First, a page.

Communism's "Utopian Vision"?
Deborah Solomon, the "Questions For..." writer for the Times Sunday Magazine (recentlychastisted by the Times Public Editor for truncating and otherwise molding her interviews in a misleading manner) made a typically liberal historical observation in her interview with legendary director Francis Ford Coppola, who has just made his first movie in a decade.
Solomon used a familiar liberal double standard in judging the evils of communism and fascism, stating that Communism (even in the days of Soviet dictator Josef Stalin) was "rooted in a utopian vision." As if Vladimir Lenin wasn't persecuting the kulaks and the "bourgeoisie" within months after taking power.
Solomon: "Your new film is based on a philosophical novella of the same name by Mircea Eliade, the great Romanian scholar who believed archaic religions created a kind of time-outside-of-time."
Coppola: That's his big book, 'The Myth of the Eternal Return.' What I understand of it is that all things come back in some sort of cycle that is regenerative. Or, in the words of the Lion King, it's the circle of life."
Solomon: "How are you going to be an indie director if you compare your work with 'The Lion King'?"
Coppola: "God, I think you're right. I am sure the Eliade notion was more subtle. They said about Eliade that he never had a thought he didn't publish, so there are about 400 books he wrote."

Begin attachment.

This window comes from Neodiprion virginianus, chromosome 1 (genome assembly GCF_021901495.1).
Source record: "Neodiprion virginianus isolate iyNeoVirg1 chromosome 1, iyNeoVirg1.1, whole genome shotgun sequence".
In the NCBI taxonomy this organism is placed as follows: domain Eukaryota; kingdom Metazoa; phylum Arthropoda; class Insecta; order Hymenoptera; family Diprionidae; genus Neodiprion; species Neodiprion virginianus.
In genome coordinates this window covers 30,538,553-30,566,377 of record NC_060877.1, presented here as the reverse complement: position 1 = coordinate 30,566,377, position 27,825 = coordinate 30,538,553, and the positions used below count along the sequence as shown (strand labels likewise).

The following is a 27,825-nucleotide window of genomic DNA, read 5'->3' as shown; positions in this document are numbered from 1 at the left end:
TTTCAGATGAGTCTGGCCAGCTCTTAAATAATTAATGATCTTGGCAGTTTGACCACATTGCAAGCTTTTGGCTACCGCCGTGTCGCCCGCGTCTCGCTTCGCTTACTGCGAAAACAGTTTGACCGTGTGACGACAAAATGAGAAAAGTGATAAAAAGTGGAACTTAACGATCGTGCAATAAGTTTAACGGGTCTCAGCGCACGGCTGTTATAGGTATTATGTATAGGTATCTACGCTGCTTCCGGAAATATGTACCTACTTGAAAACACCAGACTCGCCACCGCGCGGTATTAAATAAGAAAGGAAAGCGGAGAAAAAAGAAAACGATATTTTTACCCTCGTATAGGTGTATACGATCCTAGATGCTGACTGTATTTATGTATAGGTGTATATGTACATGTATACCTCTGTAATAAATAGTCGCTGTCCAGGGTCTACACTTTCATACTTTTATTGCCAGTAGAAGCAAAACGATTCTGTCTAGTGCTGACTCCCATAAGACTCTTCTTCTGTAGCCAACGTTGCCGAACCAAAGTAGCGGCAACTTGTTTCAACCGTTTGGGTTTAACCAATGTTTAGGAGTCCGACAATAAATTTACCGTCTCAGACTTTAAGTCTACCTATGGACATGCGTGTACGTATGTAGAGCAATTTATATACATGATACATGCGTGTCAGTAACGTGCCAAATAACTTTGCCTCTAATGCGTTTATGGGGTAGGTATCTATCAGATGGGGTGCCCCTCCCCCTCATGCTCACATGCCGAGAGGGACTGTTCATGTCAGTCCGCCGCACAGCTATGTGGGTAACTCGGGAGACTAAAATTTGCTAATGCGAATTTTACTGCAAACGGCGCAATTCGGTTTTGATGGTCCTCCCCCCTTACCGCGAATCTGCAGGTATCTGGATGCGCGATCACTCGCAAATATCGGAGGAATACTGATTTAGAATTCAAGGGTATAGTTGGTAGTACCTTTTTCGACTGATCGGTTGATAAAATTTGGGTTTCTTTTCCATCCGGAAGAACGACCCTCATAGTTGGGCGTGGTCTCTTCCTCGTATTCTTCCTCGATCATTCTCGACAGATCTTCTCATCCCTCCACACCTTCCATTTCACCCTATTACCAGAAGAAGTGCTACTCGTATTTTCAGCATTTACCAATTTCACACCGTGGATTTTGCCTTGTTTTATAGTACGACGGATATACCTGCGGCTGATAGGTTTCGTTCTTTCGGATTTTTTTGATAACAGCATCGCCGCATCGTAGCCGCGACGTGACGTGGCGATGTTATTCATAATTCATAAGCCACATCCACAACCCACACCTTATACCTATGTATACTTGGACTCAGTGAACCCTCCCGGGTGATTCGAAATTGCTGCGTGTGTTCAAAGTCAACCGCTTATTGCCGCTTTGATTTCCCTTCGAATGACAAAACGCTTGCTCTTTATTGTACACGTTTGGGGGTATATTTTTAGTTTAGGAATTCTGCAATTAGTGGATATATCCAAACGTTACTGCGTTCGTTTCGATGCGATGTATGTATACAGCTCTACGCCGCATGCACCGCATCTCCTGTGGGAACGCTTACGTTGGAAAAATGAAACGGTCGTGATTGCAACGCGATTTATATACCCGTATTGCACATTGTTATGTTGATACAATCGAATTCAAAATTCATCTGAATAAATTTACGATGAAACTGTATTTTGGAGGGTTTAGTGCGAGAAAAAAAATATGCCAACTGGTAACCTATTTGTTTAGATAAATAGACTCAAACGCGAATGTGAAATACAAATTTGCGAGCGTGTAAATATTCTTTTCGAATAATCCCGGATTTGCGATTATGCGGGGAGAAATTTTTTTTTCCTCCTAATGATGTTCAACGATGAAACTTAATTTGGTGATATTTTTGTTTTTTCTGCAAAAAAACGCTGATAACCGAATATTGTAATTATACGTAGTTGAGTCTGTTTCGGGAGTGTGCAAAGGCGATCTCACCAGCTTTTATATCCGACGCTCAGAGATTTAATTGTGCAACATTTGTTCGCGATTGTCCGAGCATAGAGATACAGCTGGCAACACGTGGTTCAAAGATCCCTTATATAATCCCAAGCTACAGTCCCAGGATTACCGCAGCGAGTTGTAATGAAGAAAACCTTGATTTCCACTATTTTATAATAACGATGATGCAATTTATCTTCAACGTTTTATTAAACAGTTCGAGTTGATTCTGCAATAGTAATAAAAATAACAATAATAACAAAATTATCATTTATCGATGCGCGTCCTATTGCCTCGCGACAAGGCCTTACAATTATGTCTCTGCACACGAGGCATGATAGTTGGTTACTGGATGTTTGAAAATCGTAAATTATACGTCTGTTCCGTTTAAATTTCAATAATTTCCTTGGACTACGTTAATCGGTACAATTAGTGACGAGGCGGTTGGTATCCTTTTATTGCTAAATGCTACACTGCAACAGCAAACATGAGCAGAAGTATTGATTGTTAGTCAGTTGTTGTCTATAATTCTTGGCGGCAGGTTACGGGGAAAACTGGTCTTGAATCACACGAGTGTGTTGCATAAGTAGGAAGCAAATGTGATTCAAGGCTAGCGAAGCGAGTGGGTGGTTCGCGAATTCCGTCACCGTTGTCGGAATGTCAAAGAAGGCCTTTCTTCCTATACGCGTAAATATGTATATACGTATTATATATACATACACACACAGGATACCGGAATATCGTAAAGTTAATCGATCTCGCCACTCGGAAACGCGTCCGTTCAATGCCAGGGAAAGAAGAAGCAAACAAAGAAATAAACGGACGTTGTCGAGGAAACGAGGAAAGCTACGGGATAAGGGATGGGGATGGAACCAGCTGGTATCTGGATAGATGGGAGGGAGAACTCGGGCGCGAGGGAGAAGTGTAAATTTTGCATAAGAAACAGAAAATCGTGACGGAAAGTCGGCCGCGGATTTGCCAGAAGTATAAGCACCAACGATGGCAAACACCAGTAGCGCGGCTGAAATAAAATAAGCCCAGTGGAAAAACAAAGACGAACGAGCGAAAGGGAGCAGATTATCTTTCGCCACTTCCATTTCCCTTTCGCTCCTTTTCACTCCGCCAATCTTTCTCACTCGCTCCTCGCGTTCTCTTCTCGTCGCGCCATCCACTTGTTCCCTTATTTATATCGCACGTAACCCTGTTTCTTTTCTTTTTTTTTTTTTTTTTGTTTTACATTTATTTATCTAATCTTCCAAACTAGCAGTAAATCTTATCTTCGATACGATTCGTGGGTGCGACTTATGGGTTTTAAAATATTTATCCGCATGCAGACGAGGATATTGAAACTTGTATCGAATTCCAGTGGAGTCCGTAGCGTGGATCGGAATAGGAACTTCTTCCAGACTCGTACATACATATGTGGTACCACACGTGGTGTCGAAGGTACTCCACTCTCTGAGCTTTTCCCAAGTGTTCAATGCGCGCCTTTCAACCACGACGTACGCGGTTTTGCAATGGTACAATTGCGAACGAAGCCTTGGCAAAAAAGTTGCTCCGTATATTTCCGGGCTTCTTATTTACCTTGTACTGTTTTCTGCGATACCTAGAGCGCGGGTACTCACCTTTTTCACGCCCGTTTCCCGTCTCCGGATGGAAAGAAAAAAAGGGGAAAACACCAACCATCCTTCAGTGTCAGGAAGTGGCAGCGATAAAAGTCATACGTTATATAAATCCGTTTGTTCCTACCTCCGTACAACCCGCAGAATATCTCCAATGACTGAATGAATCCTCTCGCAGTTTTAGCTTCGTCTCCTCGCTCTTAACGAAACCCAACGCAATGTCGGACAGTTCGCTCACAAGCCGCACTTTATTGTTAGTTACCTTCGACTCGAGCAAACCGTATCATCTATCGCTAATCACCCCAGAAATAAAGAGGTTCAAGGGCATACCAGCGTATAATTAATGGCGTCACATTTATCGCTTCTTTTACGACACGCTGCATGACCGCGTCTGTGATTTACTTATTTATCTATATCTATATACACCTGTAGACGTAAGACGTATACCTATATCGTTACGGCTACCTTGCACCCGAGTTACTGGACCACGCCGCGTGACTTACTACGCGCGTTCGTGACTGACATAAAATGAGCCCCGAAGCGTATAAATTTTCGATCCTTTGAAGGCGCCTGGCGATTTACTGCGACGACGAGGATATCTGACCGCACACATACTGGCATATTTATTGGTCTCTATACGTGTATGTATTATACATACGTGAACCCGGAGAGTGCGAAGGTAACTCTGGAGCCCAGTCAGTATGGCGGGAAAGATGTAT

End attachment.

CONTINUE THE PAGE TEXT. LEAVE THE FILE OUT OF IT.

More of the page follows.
Solomon: "His reputation has been tainted by his politics. He was one of several well-known Romanian intellectuals who reportedly had fascist leanings and supported the Iron Guard in the '30s. Does that make you uncomfortable?"
Coppola: "It's sort of like saying my grandfather was an Italian fascist. In those days, in 1937, or even earlier, all the Italians were fascists. It might have been like the Communist thing in this country. If you were young in the '30s, and very humanistic, you might have flirted with Communism, and then it came to haunt you.
Solomon: "No, Communism was rooted in a utopian vision, the Iron Guard was rooted in hatred."
Coppola raised the Stalin point: "Well, there were people who felt that the Communist effort in the '20s and '30s among our writers was orchestrated by Stalin, but the people who got into it I'm sure got into it for idealistic reasons."